Cewsh: Well one of these things was a fun battle royal that opened a show well and brought a lot of attention to a certain Mr. Tyson Kidd that he has been riding ever since, (straight to a Money in the Bank entry even.) The other is a slow paced lucha libre match conducted in front of a crowd so silent that you could almost hear Vince McMahon sighing all the way from backstage. There’s a clear winner here, but very specifically the loser here is Sin Cara.
Look, Sin Cara is a fun wrestler and a tremendous draw in his home country, but I think we can all acknowledge that he had about the worst first impression that it was possible for a wrestler of his kind to have. He, (a bit unfairly,) was labeled as a botch machine, and just as he started overcoming this he was busted for drugs and suspended. That’s awful, but it isn’t totally unsalvagable. After all, his merchandise was still selling at a steady clip, and there was something about him that just remained inherently cool. But now they’ve given him a new outfit with new colors that don’t stand out nearly as much, and they’ve continued doing the lighting thing during his matches which is almost universally reviled, and THEY’RE STILL NOT DOING ANYTHING WITH HIM. Every bit of this match just smacked of “let’s test him against Hunico again to see if he’s going to botch it up” and if that was the case then WHY IS THIS ON PAY PER VIEW?!
Nothing there did anyone any favors. Unlike the battle royal which, if nothing else, had the decency to not bury anyone.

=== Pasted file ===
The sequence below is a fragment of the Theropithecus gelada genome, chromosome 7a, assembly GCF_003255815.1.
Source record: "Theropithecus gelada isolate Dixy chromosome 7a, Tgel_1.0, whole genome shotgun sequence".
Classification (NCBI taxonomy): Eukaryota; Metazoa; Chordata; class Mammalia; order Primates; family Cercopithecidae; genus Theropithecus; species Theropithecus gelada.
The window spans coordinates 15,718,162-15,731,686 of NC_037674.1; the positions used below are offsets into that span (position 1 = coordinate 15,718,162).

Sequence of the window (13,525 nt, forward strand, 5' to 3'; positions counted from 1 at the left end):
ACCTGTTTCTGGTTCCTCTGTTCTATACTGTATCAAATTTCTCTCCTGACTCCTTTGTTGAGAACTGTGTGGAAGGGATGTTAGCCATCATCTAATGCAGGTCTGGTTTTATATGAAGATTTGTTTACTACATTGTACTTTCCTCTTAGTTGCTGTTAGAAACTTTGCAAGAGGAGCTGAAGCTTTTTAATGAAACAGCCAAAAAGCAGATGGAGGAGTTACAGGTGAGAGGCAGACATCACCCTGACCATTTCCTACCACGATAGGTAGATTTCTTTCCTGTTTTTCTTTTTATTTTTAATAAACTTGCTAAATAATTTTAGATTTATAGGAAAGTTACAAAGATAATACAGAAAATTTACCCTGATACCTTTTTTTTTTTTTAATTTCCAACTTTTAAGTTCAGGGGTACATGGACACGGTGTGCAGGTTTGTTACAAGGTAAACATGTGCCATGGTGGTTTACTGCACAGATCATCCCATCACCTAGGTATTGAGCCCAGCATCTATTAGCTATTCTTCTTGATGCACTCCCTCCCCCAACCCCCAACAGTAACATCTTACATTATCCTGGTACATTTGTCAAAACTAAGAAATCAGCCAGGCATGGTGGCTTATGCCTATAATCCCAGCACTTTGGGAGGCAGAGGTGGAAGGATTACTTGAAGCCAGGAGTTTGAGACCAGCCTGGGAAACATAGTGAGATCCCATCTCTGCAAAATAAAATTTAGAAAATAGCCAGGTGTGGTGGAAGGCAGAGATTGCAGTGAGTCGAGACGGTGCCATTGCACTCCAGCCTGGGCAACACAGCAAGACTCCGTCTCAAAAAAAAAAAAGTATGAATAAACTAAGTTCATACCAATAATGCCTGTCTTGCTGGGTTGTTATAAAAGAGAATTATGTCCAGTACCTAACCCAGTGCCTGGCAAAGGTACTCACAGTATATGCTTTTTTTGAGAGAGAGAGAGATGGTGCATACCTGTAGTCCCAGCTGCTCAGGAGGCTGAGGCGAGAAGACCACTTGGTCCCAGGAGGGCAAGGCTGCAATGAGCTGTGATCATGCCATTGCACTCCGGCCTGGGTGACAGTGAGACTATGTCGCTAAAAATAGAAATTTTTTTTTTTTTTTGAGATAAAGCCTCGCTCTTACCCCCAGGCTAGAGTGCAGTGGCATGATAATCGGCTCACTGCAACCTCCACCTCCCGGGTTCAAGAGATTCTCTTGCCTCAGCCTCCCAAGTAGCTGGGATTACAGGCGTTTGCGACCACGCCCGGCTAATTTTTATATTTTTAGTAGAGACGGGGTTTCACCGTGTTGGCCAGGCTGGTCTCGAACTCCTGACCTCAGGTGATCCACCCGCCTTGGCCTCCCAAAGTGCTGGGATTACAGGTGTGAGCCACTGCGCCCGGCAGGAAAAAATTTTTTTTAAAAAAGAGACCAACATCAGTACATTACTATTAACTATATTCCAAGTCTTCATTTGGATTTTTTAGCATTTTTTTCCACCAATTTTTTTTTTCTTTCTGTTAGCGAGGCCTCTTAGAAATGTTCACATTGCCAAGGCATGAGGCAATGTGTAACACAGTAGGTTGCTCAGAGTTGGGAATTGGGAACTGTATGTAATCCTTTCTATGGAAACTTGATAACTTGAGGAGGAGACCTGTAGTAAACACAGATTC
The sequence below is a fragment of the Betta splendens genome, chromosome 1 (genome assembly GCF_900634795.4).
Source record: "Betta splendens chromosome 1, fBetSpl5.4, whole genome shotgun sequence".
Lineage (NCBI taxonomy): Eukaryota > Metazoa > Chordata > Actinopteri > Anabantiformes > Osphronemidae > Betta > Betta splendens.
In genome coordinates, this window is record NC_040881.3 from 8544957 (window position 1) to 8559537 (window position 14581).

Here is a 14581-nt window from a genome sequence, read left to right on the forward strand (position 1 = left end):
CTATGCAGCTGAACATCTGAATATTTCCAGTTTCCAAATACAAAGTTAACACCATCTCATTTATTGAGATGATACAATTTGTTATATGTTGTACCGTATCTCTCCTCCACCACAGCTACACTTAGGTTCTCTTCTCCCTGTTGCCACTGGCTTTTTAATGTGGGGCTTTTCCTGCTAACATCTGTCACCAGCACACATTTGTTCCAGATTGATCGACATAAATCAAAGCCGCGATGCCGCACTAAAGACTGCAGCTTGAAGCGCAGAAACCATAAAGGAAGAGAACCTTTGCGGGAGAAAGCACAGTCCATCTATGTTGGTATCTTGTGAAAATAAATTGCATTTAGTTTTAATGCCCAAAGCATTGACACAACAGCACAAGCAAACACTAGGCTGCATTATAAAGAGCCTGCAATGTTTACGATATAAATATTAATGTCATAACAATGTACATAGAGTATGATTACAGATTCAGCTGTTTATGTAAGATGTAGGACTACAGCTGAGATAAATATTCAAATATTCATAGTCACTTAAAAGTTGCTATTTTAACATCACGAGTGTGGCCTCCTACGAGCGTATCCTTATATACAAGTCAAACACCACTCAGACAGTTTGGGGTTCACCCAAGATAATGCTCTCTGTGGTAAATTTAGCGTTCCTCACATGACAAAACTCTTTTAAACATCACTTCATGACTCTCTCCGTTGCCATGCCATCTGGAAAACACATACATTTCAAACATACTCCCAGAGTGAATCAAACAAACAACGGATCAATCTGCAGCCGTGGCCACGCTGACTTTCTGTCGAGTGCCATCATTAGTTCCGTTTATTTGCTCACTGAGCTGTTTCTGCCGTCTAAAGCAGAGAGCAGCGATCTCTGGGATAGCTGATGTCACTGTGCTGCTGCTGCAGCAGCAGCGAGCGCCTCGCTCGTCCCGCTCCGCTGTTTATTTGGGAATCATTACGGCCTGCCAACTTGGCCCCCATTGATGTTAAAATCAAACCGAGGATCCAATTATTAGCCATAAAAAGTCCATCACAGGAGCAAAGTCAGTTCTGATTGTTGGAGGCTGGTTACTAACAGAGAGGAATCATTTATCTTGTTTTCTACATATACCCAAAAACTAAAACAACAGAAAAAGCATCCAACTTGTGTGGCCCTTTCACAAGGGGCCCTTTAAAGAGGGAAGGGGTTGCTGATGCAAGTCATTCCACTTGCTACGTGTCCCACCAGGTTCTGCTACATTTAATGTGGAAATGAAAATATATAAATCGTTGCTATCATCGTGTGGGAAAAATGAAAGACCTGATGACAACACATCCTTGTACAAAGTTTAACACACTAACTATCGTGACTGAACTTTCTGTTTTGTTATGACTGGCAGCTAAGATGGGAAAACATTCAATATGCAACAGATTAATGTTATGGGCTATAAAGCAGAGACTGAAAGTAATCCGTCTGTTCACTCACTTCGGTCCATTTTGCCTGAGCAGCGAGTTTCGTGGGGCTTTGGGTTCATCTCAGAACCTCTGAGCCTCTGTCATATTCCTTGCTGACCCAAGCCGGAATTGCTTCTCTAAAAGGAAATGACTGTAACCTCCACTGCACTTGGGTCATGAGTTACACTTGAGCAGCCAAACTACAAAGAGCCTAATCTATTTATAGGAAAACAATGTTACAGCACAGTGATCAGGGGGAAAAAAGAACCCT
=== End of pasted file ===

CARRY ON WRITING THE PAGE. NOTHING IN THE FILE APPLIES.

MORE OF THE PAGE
75 out of 100
65 out of 100
Cewsh: Just…no. No thank you.
The Miz deserves better. He really, truly does. Even if the guy put a pot on top of Vince’s head while he was sleeping and started doing the drum riff from Wipeout, he still deserves better than THIS. Christ. I wouldn’t wish jobbing to Brodus Clay after doing the Thriller dance on live television on my worst enemy. Especially if he had to use his Jiffy Lube vacation days to do it.
48 out of 100
55 out of 100
Cewsh: It would be easy for me to say that simply adding Kane to a match will automatically drop its score by 7 or 8 points, but a) that wouldn’t be fair, and b) Kane’s really big and I enjoy having all of my teeth. But the thing that actually sets these two matches apart is what they were trying to accomplish. You have Bryan/Punk, which was just trying to be a damn fine wrestling match, and then you have Punk/Bryan/Kane, which was entirely meant to be used as a springboard for the “Crazy AJ” storyline. Both matches are good, and I don’t hold the booking of the second match against it, but as is usually the case, the better match is the one where the writers got out of the wrestler’s way and let them ply their trade in peace. That won’t always make for the better match, but here it made all the difference.
84 out of 100
77 out of 100
Cewsh: Ah, the John Cena led main events. Regardless of what I write here, these two matches, (especially the first one,) are going to go down in the kind of infamy that only wrestling fans can really dig up. Obviously this all stems from the storyline that saw Johnny Ace bring in Brock Lesnar to be the new figurehead of WWE and sic him on John Cena in what we’ll graciously call a hostile takeover. Unfortunately the whole thing backfired when Cena actually beat Lesnar, and a frustrated Laurenitus responded by attacking Cena himself and challenging him to a match at Over the Limit. Along the way, Laurenitus humiliated and fired the Big Show and was told that not only would any superstar that interfered in his match be immediately fired, but that Johnny Ace himself would be fired if he didn’t win. Fast forward to Over the Limit, and John Cena is purchasing a Johnny Ace Ass Kickery Kit, complete with ornamental washcloth and designer spoons.